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Straight Talk Consumer and Entertainment

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Due to its relatively low speed in comparison to modern wireline alternatives, fixed wireless access (FWA) over 4G has largely been targeted at areas where there was either a lack of, or only slow-speed, wireline alternatives. Areas where it did not make economic sense to deploy fixed wireline broadband (e.g., remote/rural areas) were prime targets, as were nomadic users (e.g., students, renters, foreign workers) seeking cheap broadband, and those wanting the convenience of a portable connection (e.g., people with holiday homes).

In terms of overall marketing positioning, there is not a great deal of difference between 4G and 5G FWA. For example, Optus currently promotes the benefits of 5G FWA as offering superior speeds to the other local competition, simple set up, and no wires. Similar marketing propositions are true for other 5G FWA players (for more information, see Omdia’s 5G Fixed Wireless Strategies, Pricing, and Marketing report).

But the target segment for 5G FWA has certainly changed compared to that of 4G for one simple reason; speeds can now match if not better at least xDSL-based solutions. For example, whereas Optus traditionally targeted 4G at niche segments such as students, renters, and multiple dwelling buildings, 5G FWA is positioned more towards the mass market as a true broadband alternative. Network deployment is in suburban areas, and families in residential areas are key adopters of the 5G FWA service.

5G FWA operators are advertising average download speeds of between 150Mbps (Australia) and 400Mbps (UK). For speed, that cements 5G FWA as a rival to xDSL, and even some cable and low-speed fiber services. In short, 5G’s speed boost has changed the FWA business case to more of a mass-market proposition.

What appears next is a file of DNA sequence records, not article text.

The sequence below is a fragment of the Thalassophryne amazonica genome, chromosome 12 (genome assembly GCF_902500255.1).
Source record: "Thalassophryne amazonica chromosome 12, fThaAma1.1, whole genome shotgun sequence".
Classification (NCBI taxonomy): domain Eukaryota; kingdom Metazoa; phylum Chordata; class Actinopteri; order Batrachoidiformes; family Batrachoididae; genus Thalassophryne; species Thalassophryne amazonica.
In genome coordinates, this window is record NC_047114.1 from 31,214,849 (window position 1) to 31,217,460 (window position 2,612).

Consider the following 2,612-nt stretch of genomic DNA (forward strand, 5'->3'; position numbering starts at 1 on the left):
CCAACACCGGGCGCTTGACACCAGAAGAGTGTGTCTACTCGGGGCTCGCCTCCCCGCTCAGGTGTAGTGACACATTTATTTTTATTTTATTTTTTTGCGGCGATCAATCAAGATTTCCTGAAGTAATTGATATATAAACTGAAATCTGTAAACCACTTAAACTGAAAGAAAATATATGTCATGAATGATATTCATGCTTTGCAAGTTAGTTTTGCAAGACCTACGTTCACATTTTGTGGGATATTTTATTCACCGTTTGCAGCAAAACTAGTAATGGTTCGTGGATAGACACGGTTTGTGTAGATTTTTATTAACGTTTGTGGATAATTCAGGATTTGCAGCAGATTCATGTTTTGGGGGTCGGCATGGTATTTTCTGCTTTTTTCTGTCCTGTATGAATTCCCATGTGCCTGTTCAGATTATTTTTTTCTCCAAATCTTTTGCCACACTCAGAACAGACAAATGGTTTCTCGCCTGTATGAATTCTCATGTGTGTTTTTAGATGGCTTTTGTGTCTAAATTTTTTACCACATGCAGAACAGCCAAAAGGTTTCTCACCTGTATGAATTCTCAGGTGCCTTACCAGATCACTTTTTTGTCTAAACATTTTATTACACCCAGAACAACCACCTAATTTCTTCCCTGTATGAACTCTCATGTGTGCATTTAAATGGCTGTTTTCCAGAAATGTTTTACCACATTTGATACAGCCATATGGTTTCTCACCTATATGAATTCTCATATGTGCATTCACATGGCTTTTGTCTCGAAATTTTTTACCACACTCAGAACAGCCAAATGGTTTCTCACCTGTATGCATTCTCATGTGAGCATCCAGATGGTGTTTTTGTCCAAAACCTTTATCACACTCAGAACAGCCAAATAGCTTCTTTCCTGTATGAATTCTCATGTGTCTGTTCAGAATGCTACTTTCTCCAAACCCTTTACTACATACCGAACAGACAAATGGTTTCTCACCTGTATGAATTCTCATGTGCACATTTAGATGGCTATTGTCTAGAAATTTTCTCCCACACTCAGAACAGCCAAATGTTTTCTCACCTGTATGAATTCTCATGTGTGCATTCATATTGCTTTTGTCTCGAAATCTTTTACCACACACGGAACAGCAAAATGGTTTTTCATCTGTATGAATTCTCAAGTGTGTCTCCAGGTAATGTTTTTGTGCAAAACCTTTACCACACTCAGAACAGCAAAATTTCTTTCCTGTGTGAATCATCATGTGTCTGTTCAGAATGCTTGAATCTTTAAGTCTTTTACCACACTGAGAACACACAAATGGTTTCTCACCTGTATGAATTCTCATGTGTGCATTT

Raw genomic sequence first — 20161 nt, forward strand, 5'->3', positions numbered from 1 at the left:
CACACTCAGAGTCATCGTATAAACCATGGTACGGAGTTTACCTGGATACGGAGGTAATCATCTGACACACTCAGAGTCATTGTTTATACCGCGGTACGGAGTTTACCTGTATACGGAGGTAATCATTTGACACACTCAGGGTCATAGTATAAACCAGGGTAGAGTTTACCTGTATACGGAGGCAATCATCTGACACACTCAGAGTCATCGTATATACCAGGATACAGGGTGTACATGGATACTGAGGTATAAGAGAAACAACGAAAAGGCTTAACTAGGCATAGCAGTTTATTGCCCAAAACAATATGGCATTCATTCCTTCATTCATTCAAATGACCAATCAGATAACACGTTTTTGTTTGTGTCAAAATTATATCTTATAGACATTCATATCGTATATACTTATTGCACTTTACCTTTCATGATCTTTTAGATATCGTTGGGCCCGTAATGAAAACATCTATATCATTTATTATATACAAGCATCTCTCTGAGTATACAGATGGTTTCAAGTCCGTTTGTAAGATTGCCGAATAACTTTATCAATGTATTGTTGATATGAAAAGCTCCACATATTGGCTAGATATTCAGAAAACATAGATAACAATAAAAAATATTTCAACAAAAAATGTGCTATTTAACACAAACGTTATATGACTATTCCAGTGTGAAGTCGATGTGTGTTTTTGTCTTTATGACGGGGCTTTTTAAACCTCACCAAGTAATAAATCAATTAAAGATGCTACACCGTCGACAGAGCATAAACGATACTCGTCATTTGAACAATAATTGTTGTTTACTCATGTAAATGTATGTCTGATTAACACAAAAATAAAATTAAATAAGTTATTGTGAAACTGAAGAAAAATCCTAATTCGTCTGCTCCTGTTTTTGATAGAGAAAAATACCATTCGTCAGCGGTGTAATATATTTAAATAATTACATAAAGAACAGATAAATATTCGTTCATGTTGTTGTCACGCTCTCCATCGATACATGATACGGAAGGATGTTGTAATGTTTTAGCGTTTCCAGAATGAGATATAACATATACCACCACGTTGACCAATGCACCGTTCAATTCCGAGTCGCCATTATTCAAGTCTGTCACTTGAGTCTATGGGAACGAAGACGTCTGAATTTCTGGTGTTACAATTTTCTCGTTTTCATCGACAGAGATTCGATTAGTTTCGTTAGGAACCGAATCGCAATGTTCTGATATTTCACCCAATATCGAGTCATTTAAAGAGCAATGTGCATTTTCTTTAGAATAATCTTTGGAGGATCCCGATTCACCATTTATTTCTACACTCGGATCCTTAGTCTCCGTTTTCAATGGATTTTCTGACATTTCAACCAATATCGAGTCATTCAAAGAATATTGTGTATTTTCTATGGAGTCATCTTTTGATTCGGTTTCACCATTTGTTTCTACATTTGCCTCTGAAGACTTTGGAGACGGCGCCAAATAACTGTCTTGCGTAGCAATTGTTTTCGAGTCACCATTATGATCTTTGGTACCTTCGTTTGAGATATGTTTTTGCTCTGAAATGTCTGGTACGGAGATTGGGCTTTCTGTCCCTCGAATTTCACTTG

Operators in Australia, the UK, and the US are also pricing 5G FWA competitively to drive upsell from wireline technologies. In the UK for example, 5G FWA is a definite rival to xDSL and it is also faster and cheaper than cable and low-speed fiber plans. But competition in the US has some fiber rivals marketing much faster services (e.g., 940Mbps expected download speed) in direct price competition to Verizon’s 5G Home.

In addition to competition, the biggest challenges for 5G FWA are limited network coverage, especially in the short term as networks are rolled out, some technological challenges specifically around the initial setup (5G FWA is not always plug-and-play—see Omdia’s 5G FWA and the Connected Home report), and ensuring a consistent and reliable broadband experience. Moreover, telcos will need to further increase 5G FWA speeds to gigabit levels, in both the down and upwards directions, if they are to truly rival fiber competitors.

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